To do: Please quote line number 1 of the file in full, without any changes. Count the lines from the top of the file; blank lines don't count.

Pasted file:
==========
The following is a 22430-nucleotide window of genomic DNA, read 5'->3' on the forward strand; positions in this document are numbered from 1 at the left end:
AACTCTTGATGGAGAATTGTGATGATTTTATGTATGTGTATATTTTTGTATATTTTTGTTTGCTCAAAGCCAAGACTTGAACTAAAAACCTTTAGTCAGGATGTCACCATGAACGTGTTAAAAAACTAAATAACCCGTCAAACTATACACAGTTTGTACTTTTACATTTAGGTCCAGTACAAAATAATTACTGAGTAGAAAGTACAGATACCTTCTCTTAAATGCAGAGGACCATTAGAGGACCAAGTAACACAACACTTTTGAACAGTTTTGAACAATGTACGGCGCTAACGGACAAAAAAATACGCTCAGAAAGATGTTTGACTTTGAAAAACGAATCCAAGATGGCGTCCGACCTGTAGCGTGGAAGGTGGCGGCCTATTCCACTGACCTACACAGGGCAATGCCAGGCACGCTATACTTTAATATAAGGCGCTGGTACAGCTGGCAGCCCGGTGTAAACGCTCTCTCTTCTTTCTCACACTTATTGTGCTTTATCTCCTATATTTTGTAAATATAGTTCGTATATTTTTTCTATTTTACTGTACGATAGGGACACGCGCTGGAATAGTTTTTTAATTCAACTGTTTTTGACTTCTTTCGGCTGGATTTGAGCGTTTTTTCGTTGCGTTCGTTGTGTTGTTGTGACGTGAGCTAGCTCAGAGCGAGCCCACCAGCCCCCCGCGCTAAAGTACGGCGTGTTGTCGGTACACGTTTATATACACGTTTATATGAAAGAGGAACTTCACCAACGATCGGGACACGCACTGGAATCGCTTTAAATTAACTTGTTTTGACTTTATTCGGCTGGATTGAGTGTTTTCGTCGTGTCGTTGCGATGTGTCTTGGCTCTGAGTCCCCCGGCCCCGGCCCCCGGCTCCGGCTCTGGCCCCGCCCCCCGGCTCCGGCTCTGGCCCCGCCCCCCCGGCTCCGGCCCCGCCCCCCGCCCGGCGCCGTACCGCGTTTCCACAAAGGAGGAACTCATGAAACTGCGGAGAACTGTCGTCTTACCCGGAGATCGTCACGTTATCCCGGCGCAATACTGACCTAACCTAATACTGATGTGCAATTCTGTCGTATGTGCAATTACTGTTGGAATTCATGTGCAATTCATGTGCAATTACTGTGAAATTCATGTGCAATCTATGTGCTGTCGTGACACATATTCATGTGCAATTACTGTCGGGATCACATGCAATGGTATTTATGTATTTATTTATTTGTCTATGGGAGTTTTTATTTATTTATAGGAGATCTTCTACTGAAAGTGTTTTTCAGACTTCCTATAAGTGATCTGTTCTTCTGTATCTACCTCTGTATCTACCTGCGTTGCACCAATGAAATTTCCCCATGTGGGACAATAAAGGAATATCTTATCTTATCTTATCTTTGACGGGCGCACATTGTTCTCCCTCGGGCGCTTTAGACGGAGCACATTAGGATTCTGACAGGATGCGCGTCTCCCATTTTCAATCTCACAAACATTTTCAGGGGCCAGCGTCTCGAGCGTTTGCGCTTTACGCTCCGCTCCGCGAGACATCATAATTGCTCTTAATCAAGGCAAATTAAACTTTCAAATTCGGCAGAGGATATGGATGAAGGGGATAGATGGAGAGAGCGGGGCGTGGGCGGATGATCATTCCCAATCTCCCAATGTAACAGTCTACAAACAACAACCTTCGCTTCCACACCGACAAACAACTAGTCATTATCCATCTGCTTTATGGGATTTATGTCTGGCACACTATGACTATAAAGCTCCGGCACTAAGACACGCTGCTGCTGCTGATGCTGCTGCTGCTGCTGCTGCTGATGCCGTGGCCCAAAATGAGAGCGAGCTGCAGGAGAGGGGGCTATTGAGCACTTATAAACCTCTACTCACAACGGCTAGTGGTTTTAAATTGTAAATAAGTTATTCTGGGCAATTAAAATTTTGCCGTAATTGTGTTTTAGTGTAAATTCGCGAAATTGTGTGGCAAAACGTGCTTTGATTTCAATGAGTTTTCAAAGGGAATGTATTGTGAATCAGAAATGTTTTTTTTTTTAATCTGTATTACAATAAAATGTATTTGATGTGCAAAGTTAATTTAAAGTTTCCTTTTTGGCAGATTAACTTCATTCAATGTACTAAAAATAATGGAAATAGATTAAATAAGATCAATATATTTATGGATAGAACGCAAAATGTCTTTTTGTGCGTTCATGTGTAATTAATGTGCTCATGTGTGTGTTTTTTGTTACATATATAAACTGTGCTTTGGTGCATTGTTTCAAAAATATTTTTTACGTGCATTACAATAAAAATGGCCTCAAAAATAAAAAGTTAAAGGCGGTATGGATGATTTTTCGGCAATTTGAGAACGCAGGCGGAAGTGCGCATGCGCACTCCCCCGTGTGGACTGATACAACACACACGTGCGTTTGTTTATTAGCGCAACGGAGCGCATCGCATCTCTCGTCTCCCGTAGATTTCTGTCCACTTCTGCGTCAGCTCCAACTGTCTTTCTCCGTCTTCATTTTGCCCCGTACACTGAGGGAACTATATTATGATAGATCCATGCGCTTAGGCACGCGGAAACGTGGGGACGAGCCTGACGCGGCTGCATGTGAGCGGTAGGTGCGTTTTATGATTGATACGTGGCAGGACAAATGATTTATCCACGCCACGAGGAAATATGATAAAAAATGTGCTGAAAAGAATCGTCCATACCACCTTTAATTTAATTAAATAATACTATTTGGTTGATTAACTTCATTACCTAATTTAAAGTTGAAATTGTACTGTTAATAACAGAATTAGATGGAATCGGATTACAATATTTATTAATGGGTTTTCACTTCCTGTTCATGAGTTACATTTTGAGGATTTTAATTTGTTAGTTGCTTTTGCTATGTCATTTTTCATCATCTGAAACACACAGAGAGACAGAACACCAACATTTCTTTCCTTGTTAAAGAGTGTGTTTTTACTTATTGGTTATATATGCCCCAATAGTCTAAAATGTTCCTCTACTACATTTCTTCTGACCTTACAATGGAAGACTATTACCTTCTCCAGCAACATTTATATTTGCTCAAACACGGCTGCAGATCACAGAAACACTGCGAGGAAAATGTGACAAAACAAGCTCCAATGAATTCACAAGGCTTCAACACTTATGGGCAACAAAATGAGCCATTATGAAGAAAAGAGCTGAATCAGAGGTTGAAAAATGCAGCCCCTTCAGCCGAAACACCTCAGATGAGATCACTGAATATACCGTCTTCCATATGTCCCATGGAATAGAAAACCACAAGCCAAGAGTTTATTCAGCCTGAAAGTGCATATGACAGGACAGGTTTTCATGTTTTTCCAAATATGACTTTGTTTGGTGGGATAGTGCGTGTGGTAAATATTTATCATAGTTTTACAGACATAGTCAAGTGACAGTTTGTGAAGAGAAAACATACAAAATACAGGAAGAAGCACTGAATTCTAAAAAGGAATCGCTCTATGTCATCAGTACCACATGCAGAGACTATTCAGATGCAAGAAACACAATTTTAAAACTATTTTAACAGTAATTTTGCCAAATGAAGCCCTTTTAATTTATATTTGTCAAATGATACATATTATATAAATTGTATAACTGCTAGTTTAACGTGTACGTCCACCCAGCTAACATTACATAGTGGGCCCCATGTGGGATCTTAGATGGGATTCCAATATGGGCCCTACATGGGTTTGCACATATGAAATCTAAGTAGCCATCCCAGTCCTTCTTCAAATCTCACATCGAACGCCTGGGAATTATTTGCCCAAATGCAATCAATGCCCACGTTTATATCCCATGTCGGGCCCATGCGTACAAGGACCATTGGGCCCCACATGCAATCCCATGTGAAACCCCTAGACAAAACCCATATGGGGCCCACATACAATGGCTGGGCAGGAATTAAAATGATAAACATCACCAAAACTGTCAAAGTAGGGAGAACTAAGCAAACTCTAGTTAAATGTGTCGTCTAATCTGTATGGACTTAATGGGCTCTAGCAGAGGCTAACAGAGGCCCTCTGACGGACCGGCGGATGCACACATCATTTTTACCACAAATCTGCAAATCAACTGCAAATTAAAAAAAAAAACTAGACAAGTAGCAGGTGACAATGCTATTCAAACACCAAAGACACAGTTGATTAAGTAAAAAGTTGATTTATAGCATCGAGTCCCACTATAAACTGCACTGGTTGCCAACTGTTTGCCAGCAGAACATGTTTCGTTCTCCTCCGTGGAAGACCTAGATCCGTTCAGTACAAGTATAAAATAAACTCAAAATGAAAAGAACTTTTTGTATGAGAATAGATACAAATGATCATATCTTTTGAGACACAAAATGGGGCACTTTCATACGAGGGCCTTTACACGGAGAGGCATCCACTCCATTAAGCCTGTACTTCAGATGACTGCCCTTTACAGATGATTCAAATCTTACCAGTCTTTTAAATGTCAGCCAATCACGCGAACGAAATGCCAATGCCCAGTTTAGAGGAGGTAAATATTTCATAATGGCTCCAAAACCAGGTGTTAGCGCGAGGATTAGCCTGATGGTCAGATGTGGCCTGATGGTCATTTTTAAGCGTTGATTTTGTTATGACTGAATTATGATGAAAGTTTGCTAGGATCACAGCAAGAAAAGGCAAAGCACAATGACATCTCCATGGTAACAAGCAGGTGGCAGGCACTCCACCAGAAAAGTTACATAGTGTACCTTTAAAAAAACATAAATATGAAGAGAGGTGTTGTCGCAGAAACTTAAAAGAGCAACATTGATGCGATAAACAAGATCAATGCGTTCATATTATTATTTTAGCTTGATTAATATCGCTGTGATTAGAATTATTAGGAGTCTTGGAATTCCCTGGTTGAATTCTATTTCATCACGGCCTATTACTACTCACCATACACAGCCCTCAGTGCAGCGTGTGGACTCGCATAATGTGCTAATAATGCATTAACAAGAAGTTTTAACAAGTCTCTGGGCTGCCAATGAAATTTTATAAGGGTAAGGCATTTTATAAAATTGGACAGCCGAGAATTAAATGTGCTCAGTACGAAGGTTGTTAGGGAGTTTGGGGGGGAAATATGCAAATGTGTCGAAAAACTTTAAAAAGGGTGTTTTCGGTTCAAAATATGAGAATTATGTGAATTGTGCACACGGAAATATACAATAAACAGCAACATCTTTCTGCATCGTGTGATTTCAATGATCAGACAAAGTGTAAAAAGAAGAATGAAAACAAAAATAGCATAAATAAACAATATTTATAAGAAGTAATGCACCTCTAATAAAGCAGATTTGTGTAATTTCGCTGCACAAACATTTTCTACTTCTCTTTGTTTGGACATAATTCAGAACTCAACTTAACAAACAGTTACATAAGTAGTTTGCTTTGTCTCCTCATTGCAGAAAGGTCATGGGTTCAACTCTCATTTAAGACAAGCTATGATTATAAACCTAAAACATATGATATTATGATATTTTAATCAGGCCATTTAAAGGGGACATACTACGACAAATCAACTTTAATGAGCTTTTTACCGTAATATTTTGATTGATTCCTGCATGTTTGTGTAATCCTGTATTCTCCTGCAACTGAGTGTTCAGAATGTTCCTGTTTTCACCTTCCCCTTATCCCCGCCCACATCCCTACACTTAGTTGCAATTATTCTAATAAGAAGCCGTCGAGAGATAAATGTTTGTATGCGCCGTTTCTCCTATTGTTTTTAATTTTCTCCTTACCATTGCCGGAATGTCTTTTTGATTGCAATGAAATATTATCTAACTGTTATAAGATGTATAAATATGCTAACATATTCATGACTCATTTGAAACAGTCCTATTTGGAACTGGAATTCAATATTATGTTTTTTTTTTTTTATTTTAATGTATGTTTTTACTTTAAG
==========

The following is a 22430-nucleotide window of genomic DNA, read 5'->3' on the forward strand; positions in this document are numbered from 1 at the left end: